October 29, 2018
Other Voices

Private investment already crucial to Connecticut airports

Kevin Dillon

In response to the Oct. 16 column entitled "Private investment in state assets? CT should explore it," I wanted to take a moment to note the significant ways in which the Connecticut Airport Authority (CAA) has already fully embraced this approach.

Our agency is a strong proponent of working with private businesses, as evidenced by our recent history and plans moving forward.

First, it is important to note that the lion's share of development at CAA airports is already private. Think of the CAA as a landlord. While we own the land and key facilities at our airports, we regularly work with private entities that are interested in investing in our airports. This can take the form of hangar development, concession build-out and more.

We have negotiated development deals with a wide array of entities across our entire airport system, with particularly significant hangar developments recently completed by TAC Air at Bradley Airport. In these scenarios, the private entity negotiates a lease term in return for making their own investments into facilities that will inevitably revert back to CAA control at the expiration of that term.

This is similar to the concept that was employed at JFK airport in their renovation program. In fact, since the CAA took control of our five general aviation airports from the Department of Transportation, we have negotiated roughly 1.7 million square feet of development from private entities, with investment commitments totaling roughly $50 million.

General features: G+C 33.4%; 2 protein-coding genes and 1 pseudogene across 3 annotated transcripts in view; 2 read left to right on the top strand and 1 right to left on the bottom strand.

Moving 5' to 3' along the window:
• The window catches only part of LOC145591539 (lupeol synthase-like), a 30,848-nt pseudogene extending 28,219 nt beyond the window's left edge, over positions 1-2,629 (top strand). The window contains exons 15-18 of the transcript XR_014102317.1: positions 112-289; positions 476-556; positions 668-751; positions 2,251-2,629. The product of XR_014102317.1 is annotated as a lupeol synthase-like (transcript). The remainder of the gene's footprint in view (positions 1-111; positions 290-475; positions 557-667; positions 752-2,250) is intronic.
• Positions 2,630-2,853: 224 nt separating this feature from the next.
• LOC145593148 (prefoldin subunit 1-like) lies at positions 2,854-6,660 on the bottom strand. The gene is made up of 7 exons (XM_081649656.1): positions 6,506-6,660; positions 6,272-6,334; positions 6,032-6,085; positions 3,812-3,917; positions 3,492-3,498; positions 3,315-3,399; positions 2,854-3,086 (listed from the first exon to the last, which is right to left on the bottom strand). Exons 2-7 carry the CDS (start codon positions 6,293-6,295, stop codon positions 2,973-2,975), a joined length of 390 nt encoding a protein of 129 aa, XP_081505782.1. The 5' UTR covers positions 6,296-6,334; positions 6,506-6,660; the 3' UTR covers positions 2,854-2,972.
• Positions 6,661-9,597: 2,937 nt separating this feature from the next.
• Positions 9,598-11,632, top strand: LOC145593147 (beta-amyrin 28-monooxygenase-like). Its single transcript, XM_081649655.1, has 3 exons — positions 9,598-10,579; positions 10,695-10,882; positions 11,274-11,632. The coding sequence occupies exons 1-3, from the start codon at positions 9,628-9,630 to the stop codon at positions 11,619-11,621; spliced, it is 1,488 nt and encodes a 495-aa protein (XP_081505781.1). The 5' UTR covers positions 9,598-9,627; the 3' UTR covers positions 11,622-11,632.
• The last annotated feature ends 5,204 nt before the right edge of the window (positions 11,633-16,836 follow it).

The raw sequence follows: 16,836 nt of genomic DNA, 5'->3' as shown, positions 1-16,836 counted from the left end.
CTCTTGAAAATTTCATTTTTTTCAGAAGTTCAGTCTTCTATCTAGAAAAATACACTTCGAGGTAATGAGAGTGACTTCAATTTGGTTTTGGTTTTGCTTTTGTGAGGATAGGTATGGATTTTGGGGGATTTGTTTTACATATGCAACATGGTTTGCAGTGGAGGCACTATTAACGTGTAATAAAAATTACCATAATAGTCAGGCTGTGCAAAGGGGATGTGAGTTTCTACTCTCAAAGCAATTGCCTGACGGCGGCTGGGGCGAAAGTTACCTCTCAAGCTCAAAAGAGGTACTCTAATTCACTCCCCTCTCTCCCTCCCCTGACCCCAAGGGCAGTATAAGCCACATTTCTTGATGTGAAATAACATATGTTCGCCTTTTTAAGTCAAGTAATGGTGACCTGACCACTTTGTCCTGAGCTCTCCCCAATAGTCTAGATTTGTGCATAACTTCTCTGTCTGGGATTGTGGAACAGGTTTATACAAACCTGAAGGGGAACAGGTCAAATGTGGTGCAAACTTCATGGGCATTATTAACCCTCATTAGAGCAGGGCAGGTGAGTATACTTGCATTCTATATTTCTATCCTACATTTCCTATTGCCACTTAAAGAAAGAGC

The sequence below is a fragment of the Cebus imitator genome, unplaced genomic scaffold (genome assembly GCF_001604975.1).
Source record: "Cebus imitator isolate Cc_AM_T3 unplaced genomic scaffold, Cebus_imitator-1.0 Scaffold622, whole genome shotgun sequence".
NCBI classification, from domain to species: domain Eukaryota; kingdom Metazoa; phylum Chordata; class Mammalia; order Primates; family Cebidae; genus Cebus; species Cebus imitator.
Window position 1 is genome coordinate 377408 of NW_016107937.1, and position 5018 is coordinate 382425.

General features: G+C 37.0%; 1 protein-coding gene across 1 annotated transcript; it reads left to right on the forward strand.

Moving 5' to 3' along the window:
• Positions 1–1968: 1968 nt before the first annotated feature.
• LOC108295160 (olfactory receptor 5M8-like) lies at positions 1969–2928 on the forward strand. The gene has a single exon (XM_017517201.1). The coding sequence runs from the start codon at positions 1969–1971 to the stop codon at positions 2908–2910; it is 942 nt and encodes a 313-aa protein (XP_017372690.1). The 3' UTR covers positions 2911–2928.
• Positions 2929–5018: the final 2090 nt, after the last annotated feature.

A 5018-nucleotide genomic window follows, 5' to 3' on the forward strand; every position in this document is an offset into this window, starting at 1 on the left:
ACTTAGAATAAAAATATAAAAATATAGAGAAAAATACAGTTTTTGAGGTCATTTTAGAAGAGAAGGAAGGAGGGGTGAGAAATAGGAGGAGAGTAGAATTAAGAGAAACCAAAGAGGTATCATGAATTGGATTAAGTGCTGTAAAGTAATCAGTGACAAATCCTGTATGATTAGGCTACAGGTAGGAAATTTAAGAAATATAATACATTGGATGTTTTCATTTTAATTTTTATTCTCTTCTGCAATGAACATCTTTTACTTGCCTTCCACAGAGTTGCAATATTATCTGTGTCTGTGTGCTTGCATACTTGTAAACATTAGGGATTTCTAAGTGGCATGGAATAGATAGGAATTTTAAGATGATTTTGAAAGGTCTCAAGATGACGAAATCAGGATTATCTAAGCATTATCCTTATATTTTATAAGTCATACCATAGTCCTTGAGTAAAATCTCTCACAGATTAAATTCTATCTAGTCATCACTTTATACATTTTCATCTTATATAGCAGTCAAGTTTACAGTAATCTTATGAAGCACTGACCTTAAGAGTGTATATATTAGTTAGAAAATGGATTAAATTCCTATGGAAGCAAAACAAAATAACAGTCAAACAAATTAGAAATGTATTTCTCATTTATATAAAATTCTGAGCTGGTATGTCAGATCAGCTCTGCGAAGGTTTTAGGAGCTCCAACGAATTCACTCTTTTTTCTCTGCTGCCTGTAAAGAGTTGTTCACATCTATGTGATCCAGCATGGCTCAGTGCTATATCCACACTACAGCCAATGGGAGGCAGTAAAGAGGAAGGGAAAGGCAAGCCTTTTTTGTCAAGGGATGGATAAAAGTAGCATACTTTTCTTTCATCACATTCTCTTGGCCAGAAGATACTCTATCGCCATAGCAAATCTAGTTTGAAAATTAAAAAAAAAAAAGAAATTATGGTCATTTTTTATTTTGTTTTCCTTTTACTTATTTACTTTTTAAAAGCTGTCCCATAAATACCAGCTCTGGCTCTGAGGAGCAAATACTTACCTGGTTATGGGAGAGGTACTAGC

At Bradley alone, we have negotiated well in excess of 600,000 square feet of developments and more than $15 million in private investment over recent years. Looking towards the future, we have a master plan at Bradley totaling $1.4 billion worth of projects, a vast majority of which will come through utilizing private investment.

Another major example can be found with the ground transportation center that we are planning at Bradley Airport. In this case, the rental-car companies at Bradley will be jointly developing the nearly $215 million facility on property leased from the CAA. While the project will be backed by airport-generated bonding, the rental-car companies are the primary funding partners, and they will inevitably bear the cost of constructing and operating this facility.

Again, after the lease term expires, the facility will revert to CAA control.

While we believe that we are still years away from justifying the expenditure for new terminal facilities at Bradley, we fully intend to review opportunities for private investment for that major project. Private-sector investment is a key part of what we do at our airports, and we certainly do not intend to break that trend when presented with such an attractive opportunity.

In short, private investment has been core to many of our recent successes. We fully agree that private-sector engagement is important in developments across the state, and we plan to continue our aggressive use of this development tool in the future.

Kevin Dillon is the executive director of the Connecticut Airport Authority.

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